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Victoria Spivey Vol. 4 1936-1937


Download links and information about Victoria Spivey Vol. 4 1936-1937 by Victoria Spivey. This album was released in 2000 and it belongs to Blues, Acoustic genres. It contains 22 tracks with total duration of 01:05:07 minutes.

Artist: Victoria Spivey
Release date: 2000
Genre: Blues, Acoustic
Tracks: 22
Duration: 01:05:07
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No. Title Length
1. Dreaming of You (Take 1) 2:46
2. Dreaming of You (Take 2) 2:47
3. I Can't Last Long 3:03
4. Mr. Freddie Blues (Take 1) 2:59
5. Mr. Freddie Blues (Take 2) 3:23
6. Trouble In Mind 2:40
7. Hollywood Stomp 3:16
8. Detroit Moan 2:52
9. Any-Kind-A-Man (Take 1) 2:49
10. Any-Kind-A-Man (Take 2) 2:52
11. I Ain't Gonna Let You See My Santa Claus 3:04
12. One Hour Mama 2:44
13. Harlem Susie-Kue 2:55
14. Give It to Him (Take 1) 2:52
15. Give It to Him (Take 2) 2:53
16. Got the Blues So Bad 2:38
17. Down Hill Pull 3:04
18. From 1 to 12 (Dirty Dozen) 3:05
19. Good Cabbage 3:06
20. Time Ain't Long (Take 1) 3:13
21. Time Ain't Long (Take 2) 3:13
22. Don't Love No Married Man 2:53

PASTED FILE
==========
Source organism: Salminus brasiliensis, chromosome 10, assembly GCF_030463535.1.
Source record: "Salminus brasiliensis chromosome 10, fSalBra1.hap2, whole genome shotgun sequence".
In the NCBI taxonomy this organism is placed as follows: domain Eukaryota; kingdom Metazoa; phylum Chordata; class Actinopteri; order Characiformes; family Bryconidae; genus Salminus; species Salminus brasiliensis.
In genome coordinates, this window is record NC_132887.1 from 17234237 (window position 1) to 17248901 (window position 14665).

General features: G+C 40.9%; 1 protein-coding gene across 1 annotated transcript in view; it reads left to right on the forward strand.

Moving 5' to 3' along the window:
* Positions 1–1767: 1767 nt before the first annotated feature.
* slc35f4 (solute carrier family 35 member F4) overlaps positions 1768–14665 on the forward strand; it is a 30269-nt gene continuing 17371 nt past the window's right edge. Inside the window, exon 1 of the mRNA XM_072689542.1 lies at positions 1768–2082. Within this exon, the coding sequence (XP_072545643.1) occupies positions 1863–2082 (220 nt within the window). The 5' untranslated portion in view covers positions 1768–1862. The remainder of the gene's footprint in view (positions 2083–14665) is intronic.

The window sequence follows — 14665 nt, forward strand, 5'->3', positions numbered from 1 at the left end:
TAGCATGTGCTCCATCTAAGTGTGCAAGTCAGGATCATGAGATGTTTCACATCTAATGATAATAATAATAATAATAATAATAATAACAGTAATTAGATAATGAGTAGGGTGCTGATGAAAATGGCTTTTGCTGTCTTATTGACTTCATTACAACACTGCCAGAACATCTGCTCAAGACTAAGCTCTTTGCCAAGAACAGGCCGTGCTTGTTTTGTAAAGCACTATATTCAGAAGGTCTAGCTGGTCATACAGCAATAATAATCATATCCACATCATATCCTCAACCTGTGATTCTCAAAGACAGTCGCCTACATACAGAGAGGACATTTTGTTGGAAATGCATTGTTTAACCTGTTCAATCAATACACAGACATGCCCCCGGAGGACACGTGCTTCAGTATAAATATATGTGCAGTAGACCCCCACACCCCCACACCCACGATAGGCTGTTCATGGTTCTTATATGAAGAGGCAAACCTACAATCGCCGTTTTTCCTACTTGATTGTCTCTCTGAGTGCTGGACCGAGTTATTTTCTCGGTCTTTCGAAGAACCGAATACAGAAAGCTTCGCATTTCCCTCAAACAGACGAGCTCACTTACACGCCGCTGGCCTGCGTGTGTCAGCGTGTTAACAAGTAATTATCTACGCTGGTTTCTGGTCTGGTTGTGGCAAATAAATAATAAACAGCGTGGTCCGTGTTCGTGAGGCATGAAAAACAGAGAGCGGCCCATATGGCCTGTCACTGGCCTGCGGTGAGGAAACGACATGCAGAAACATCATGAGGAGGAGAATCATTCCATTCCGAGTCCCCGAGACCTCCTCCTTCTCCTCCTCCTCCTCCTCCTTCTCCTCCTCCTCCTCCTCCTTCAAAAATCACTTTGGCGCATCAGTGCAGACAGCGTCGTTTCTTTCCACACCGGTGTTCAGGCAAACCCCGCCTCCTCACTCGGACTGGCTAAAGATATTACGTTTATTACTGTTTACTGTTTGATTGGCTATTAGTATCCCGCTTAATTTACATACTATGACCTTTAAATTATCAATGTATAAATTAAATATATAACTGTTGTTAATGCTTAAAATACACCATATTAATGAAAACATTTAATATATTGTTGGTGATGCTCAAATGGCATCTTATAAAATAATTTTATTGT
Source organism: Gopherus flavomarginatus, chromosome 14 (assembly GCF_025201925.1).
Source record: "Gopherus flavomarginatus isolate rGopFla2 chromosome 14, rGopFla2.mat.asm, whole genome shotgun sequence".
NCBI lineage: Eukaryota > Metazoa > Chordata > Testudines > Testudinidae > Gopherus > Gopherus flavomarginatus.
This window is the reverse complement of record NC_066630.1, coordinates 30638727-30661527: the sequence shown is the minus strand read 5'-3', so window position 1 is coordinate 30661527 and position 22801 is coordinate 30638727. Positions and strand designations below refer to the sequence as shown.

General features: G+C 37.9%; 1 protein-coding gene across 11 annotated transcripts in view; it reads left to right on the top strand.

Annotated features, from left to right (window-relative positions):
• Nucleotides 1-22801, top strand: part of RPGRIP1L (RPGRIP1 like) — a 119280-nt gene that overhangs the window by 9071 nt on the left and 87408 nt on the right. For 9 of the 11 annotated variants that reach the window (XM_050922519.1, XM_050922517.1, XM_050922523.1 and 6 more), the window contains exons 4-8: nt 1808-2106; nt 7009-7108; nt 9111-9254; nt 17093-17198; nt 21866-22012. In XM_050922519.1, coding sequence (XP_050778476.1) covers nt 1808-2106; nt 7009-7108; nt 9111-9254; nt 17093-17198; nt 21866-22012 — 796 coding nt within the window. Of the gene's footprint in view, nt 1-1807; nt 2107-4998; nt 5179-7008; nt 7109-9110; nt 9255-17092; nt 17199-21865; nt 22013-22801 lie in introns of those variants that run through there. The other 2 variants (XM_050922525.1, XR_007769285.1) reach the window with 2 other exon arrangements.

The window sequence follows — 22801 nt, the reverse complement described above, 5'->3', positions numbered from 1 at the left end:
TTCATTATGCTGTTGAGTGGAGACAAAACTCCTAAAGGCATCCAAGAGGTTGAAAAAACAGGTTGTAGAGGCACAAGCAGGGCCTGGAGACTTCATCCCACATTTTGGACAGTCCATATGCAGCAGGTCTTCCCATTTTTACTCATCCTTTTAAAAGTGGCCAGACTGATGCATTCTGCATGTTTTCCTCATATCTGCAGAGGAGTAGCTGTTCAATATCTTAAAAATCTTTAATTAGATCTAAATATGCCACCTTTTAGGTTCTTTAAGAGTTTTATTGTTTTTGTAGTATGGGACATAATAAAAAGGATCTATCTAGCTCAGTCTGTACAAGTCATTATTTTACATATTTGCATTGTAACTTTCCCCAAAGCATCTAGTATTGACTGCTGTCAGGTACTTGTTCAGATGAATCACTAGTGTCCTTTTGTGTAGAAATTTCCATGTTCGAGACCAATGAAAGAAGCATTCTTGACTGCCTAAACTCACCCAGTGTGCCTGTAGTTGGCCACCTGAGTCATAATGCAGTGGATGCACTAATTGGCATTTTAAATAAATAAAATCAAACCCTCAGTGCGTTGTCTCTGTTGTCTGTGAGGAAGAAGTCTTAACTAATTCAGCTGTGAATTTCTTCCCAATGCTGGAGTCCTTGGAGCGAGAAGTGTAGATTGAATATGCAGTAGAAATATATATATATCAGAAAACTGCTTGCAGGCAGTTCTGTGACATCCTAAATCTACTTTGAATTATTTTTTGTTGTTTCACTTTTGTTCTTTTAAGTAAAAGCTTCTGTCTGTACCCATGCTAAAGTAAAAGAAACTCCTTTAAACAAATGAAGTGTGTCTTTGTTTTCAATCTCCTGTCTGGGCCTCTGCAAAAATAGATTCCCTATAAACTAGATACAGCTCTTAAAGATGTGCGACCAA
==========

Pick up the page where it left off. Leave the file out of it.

Victoria Spivey is best remembered today for her recordings in the 1920s and for her work with her Spivey label in the '60s, but she also made a fairly extensive series of records from 1936-1937. The final of her four Document CDs has all of the latter except for a few titles included on Vol. 3. The 22 cuts include ten previously unreleased performances. Spivey is joined by a variety of Chicago-based musicians on four of the five sessions: either Lee Collins (who gets carried away in spots) or Sheiks on trumpet; sometimes the erratic clarinetist Arnett Nelson; and a rhythm section with either Dorothy Scott, Black Bob, J.H. Shayne, Aletha Robinson or Addie "Sweet Pease" Spivey on piano. (Big Bill Broonzy plays guitar on one session.) In addition, Spivey is heard on a New York date with five musicians who were with the Luis Russell Orchestra (which had become Louis Armstrong's backup group): pianist Russell, trumpeter Henry "Red" Allen, clarinetist Albert Nicholas, altoist Charlie Holmes, and bassist Pops Foster. Throughout, Spivey's voice is in fine form with the music ranging from good-time to Chicago-style blues. Highlights include "Mr. Freddie Blues," "Trouble in Mind," "Detroit Moan," "I Ain't Gonna Let You See My Santa Claus," "One Hour Mama," and "Good Cabbage." Although not as essential as her earlier work, this CD is worth picking up. It seems strange that Spivey (who up to the late '30s managed to stay fairly up to date) did not hook up with a swinging big band; instead, she would not record again until 1961.